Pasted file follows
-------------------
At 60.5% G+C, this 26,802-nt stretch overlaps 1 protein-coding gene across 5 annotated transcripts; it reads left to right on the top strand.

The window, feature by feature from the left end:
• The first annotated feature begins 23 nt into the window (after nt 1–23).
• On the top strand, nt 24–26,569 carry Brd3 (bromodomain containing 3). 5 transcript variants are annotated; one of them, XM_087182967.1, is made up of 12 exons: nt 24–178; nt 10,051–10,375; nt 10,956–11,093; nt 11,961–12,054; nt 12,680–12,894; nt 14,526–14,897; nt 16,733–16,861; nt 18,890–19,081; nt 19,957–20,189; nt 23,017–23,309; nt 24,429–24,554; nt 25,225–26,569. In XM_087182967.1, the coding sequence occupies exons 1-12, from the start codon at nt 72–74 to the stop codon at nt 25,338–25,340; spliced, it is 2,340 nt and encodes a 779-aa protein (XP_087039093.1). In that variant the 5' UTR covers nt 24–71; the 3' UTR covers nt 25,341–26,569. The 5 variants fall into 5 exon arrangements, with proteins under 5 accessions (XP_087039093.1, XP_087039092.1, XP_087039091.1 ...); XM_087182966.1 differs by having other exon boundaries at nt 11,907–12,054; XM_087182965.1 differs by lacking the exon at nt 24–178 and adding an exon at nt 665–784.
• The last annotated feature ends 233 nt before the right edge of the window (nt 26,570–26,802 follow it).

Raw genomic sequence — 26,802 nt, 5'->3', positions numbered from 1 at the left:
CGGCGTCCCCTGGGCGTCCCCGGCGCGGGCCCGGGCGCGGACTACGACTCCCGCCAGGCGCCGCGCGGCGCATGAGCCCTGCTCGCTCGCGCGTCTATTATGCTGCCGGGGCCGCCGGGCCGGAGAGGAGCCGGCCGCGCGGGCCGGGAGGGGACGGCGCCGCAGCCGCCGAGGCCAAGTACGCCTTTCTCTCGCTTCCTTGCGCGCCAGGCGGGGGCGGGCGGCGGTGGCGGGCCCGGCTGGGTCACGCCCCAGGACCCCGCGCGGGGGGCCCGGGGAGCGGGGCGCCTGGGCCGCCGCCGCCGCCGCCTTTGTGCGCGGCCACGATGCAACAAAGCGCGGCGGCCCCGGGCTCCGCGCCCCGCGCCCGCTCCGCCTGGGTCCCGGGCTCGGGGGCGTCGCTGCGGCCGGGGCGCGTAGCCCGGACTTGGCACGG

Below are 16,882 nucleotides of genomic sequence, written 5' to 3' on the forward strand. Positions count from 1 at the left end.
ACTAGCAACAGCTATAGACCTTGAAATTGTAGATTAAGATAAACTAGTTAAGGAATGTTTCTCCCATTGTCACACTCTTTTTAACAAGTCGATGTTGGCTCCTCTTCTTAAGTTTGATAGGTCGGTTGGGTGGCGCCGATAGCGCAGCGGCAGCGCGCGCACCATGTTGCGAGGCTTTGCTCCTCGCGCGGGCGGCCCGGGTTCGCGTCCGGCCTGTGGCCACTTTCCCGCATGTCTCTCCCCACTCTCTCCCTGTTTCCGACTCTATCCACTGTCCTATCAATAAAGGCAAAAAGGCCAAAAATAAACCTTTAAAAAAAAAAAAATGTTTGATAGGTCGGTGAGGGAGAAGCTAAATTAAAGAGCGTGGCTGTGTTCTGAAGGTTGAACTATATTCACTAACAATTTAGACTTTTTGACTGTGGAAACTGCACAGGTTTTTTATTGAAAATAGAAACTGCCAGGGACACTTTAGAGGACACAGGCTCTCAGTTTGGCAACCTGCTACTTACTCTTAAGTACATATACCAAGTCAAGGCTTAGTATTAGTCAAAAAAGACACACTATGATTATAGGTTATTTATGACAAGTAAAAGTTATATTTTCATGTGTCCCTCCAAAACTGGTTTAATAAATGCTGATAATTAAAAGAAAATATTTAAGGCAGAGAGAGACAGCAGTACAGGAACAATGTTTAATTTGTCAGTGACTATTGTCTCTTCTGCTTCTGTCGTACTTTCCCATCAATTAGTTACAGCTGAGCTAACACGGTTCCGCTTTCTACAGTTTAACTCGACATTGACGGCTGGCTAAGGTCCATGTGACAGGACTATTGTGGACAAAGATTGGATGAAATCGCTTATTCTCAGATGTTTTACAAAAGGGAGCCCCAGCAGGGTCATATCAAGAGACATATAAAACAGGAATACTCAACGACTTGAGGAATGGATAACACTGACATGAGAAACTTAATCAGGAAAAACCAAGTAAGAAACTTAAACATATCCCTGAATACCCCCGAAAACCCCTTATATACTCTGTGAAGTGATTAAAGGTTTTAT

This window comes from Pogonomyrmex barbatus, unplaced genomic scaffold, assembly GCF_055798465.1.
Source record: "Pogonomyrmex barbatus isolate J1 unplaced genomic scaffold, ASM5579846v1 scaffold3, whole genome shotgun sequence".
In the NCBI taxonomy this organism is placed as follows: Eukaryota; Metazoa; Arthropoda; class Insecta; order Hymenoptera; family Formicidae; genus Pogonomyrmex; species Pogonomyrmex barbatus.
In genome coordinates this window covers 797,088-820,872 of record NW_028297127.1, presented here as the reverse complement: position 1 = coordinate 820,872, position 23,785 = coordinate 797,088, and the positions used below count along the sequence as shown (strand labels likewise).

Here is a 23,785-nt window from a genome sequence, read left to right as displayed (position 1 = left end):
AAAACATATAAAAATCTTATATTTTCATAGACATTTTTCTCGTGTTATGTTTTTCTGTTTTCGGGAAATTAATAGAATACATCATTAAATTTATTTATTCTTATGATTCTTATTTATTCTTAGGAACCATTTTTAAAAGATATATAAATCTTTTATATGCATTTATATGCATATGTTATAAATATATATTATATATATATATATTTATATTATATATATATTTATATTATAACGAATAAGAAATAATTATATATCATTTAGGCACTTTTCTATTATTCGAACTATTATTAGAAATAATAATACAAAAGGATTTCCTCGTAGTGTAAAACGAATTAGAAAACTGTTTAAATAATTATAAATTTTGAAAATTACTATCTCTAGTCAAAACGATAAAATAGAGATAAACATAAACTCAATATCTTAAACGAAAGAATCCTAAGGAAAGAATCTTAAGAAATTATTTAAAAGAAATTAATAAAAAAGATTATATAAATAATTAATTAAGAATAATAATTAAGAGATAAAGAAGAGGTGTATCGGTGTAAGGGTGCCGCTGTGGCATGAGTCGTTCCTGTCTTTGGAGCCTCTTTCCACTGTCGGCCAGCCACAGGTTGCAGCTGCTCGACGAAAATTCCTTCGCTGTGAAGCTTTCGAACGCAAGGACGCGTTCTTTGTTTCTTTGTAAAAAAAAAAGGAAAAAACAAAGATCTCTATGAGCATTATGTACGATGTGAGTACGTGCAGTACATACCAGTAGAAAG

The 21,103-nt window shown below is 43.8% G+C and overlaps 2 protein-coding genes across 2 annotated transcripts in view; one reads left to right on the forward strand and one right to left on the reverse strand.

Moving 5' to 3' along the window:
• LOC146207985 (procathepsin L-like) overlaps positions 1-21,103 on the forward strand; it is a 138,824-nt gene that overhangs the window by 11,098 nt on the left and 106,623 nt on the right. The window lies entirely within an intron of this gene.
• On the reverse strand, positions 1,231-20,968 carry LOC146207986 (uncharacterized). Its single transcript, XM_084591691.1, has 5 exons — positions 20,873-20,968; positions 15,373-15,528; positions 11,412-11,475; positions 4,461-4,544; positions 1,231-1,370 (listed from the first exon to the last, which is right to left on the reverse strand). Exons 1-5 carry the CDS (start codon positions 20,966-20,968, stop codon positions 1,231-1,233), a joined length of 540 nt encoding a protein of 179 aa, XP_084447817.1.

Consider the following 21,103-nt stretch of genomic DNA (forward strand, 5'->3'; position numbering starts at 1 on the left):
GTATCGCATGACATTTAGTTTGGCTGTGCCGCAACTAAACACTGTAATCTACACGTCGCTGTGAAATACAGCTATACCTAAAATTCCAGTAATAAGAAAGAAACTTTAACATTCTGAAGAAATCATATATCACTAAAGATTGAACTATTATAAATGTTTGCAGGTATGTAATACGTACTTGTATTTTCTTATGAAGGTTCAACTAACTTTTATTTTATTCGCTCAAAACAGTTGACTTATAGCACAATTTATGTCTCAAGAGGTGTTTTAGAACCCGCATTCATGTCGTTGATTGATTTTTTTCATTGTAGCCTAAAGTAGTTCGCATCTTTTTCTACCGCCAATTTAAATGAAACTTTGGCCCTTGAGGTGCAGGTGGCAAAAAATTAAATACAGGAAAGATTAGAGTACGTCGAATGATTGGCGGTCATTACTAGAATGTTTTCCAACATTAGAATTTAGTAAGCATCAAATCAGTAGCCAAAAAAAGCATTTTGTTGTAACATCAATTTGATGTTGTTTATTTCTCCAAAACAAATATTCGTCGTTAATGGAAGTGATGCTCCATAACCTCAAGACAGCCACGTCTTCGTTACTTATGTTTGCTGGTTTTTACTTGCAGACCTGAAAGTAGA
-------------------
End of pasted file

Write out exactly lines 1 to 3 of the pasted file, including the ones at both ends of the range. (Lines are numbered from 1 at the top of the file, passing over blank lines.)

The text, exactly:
At 60.5% G+C, this 26,802-nt stretch overlaps 1 protein-coding gene across 5 annotated transcripts; it reads left to right on the top strand.

The window, feature by feature from the left end:
• The first annotated feature begins 23 nt into the window (after nt 1–23).